Q: Do You Know Your Theoretical Cost of Goods?
The Massachusetts Restaurant Association (MRA) and RealFood President Ed Doyle surveyed MRA members on how they execute various operating procedures. When it comes to good restaurant business practices, some members confirmed they follow them, and some admitted they don’t. Find out how you fit into the landscape of best practices.
Theoretical food cost is what, ideally, your food cost should be. In a perfect world, every restaurateur knows what each one of his or her recipes costs, and knows how many of each dish sold. Aggregating these predicted food costs is a powerful tool managers can use to track how inventory is being used.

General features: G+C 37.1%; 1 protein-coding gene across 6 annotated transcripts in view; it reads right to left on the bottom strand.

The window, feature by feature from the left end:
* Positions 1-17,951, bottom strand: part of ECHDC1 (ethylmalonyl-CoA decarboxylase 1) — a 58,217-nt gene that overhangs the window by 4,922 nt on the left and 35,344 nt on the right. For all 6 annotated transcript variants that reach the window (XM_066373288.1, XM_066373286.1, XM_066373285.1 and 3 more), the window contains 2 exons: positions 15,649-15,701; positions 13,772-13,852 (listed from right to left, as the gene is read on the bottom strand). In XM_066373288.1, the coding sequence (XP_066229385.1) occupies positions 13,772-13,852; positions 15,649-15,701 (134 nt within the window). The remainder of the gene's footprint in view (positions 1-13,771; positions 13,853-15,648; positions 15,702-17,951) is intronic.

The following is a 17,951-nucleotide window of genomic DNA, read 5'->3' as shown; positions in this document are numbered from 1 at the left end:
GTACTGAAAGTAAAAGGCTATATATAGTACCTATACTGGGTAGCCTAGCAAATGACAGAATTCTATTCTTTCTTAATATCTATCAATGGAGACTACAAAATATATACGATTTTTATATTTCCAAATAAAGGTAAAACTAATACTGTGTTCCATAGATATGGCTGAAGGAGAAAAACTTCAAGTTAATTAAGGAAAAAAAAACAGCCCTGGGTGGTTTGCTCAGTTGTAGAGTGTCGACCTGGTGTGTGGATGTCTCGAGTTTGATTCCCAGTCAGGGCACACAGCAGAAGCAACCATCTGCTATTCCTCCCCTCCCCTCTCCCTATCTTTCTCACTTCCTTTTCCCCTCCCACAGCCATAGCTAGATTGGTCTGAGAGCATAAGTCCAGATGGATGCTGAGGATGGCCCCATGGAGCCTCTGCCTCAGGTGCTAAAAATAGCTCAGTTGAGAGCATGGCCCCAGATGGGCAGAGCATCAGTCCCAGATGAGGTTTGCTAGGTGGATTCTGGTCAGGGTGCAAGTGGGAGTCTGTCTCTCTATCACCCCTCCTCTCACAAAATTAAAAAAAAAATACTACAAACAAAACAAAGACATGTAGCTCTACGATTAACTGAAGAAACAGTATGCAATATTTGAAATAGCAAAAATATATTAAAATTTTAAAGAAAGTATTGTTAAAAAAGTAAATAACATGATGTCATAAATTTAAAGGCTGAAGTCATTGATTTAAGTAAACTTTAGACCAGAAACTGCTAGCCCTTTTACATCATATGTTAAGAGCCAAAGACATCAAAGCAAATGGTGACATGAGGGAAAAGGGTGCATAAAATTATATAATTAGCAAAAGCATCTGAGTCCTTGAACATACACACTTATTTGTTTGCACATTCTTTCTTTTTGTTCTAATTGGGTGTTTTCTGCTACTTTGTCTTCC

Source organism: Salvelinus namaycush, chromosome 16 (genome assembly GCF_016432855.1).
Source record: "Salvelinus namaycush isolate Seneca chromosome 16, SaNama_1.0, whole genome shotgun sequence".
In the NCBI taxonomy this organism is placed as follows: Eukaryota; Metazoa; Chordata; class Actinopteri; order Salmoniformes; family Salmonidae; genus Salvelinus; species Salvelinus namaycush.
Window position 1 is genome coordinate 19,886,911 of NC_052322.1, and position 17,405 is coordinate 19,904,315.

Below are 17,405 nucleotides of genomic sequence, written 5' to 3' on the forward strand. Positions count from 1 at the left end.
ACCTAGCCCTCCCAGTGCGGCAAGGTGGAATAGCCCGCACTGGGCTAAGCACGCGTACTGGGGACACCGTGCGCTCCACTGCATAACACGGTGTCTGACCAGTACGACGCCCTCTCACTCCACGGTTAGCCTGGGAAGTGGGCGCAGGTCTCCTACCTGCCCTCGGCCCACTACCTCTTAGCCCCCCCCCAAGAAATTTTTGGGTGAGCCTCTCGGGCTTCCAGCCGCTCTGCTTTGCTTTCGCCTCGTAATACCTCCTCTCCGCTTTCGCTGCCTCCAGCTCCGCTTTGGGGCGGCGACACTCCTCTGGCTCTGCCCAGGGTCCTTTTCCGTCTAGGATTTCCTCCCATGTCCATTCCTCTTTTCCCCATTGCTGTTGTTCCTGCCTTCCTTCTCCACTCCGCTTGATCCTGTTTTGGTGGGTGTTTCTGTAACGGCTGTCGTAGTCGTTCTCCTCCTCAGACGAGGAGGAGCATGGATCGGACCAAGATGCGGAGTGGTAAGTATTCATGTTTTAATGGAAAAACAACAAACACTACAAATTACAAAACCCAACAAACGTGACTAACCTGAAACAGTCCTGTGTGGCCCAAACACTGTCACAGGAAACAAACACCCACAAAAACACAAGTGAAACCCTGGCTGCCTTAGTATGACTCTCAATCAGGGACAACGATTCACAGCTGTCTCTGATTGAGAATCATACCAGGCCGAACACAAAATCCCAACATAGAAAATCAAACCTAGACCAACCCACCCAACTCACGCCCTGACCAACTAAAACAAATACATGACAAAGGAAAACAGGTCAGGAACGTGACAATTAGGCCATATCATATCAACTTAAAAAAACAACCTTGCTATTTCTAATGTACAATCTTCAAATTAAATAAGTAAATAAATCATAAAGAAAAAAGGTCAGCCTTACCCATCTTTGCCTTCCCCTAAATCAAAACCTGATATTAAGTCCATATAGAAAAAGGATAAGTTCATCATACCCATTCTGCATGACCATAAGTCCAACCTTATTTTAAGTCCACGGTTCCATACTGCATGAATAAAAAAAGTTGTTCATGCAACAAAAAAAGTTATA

This number is in flux monthly: it’s dependent on what your sales mix is for the given period. It’s important to know your theoretical food costs and compare it to you actual food costs, because it can illuminate major discrepancies and prompt more accurate food use.
Theoretical food cost is the target you should use to measure kitchen cost management. A target variance of less than 1.5%-2% would be great.